A strange bond is formed when you reverse someone’s overdose. For me anyways, I’m sure some coworkers would agree. When they become attached to a pulse oximeter and you can see that the oxygen saturation in their blood has dropped dangerously low, enough so that at the rate its depleting, without your intervention they would die. That is the point when it happens. You cradle their heads, count their breaths, ensure their belongings are kept safe. You make sure that they don’t injure themselves with a fall, but before anything you get their lungs filled with oxygen through any means necessary. The ironic part is that the person who’s overdosing, doesn’t actually know what you’ve done for them. They can’t remember. But I do.
These are the things that are overlooked with our positions. People we work for don’t see the little parts of this job that affect us in such a visceral way. I’m a part-time employee, although I work full-time hours. I have no entitlement to benefits. No one to speak with other then my friends at work, which I’m beyond thankful for. I don’t have dental coverage, or an allotment or even a subsidy for psychiatry, or professional emotional support. My wage is a mere dollar more than when I began this position back in 2019. A ‘generous’ raise I was notified about when I renewed my contract earlier this year. I don’t have paid sick days, or the ability to take a leave when my emotional well-being is so spent that I feel like imploding. These are the realities of this job. I could quit, sure, but what else would I do when I know that this reality would still be here?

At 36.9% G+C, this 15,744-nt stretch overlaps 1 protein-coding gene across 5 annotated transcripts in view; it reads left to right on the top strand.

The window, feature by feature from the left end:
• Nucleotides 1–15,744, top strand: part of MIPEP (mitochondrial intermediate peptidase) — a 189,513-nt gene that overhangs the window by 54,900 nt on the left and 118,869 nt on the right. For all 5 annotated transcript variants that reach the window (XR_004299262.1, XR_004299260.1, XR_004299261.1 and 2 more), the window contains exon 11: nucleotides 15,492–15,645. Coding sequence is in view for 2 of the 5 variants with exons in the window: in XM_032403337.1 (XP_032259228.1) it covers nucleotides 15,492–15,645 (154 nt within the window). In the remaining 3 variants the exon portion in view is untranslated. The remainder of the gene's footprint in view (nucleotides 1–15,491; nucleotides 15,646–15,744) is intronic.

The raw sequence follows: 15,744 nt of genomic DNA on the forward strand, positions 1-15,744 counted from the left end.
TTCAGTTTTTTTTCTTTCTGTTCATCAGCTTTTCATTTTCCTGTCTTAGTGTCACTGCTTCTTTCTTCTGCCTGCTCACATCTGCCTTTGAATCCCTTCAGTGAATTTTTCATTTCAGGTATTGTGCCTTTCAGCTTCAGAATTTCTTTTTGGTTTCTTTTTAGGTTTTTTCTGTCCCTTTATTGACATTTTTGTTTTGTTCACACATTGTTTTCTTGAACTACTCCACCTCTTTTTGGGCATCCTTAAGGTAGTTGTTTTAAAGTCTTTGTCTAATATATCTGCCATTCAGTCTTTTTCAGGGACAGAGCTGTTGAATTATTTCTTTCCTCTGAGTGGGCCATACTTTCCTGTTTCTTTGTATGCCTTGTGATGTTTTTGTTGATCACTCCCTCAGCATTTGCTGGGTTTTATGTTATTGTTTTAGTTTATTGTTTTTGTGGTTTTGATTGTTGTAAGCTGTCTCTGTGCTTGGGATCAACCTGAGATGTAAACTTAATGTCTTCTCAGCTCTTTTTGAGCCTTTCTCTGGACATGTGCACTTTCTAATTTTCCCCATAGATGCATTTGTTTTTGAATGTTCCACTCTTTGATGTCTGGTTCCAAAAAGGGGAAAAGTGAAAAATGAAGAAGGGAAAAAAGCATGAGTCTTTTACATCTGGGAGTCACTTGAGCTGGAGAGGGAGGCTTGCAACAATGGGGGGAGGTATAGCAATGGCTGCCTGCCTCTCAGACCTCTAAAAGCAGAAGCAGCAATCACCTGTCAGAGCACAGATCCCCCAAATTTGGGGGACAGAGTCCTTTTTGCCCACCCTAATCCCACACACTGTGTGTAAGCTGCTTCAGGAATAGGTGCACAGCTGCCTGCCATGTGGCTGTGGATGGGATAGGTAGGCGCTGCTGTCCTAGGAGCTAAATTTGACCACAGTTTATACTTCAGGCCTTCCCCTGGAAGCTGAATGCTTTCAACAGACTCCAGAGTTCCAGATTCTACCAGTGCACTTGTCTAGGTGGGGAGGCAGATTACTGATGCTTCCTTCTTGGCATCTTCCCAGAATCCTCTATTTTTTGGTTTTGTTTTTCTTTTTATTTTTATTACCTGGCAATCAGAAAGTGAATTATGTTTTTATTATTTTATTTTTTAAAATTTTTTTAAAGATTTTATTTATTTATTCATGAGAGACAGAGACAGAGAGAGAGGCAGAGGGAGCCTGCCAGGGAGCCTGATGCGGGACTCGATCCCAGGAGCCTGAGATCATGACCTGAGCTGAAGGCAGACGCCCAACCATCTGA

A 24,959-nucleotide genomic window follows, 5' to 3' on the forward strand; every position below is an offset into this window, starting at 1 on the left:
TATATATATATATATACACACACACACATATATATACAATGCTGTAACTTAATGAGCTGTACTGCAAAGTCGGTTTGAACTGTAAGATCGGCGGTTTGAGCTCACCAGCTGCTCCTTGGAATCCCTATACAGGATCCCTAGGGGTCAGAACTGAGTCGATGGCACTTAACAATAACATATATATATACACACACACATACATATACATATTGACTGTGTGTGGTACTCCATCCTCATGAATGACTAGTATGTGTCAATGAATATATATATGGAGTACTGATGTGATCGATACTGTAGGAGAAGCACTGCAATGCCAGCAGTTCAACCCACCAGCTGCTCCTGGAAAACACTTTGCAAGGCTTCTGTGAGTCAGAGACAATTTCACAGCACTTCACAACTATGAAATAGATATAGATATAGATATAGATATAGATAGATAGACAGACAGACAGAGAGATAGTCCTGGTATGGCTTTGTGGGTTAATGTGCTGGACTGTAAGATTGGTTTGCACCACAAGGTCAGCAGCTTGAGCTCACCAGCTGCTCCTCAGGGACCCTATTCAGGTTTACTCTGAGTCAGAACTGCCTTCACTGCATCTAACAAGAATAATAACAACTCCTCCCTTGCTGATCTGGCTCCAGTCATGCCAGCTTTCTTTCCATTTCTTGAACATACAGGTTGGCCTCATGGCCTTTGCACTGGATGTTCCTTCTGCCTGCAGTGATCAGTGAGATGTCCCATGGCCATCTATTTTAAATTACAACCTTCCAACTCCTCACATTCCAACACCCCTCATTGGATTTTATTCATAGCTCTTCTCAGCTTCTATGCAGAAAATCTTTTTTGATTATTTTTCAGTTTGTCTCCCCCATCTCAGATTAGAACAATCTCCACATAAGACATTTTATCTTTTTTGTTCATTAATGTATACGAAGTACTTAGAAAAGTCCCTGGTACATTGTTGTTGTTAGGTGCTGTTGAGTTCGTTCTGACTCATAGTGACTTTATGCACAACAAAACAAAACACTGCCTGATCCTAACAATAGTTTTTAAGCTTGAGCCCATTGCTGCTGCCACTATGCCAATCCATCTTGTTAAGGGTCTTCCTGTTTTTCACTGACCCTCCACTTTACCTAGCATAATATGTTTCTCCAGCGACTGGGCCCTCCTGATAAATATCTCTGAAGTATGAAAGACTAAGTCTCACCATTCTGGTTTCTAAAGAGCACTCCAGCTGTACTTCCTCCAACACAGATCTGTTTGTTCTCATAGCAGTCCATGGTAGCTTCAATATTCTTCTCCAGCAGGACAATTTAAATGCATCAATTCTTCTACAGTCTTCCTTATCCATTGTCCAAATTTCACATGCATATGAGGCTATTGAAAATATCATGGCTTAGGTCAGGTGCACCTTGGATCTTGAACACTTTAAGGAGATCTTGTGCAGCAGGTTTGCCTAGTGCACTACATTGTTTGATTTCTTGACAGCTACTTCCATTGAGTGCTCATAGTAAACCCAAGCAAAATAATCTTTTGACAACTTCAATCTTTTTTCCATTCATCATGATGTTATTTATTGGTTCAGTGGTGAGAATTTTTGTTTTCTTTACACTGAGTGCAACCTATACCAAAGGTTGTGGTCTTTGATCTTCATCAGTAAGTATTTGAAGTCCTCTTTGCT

It’s a cycle I don’t understand. This job hinders my ability to function normally. It’s not like I can bring it up to any of my friends outside of this line of work. It certainly isn’t casual conversation. I remember the precise moment when I realized that I have nothing in common with the average 9-5. A man, whom I’ve never met, used in the washroom. Something we strongly encourage not to do, for obvious reasons. A mental stopwatch goes off in my head, he was dopesick, I’m not new. The brain dies after 5 minutes of oxygen depletion, I check on him in 3. He’s slumped over on the toilet, pants down, used He’s slumped over on the toilet, pants down, used rig on the floor. I run to get my tank of O2 with a non-rebreather mask to strap over his face. At this point I don’t need a oximeter, I know what’s happening by the color of his face by now. As I’m charting his recovery, arm stretched holding the device to his mouth and nose, carefully avoiding the precarious setting we were in. My best friend texts me,